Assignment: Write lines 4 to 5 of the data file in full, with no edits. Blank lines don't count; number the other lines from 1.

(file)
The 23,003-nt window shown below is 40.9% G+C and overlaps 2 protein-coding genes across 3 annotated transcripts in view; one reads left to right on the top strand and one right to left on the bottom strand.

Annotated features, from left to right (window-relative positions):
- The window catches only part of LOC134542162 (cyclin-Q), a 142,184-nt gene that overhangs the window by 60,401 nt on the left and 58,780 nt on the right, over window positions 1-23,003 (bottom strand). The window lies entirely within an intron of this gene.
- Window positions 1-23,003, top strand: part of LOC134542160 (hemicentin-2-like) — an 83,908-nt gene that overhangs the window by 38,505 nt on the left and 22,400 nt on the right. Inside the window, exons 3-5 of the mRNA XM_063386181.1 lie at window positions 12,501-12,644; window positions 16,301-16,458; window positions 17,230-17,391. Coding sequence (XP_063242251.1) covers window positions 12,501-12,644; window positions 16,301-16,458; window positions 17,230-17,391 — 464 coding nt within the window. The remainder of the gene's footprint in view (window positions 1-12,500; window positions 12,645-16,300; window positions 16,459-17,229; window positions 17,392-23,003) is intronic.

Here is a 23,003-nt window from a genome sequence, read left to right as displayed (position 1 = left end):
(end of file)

- Window positions 1-23,003, top strand: part of LOC134542160 (hemicentin-2-like) — an 83,908-nt gene that overhangs the window by 38,505 nt on the left and 22,400 nt on the right. Inside the window, exons 3-5 of the mRNA XM_063386181.1 lie at window positions 12,501-12,644; window positions 16,301-16,458; window positions 17,230-17,391. Coding sequence (XP_063242251.1) covers window positions 12,501-12,644; window positions 16,301-16,458; window positions 17,230-17,391 — 464 coding nt within the window. The remainder of the gene's footprint in view (window positions 1-12,500; window positions 12,645-16,300; window positions 16,459-17,229; window positions 17,392-23,003) is intronic.

Here is a 23,003-nt window from a genome sequence, read left to right as displayed (position 1 = left end):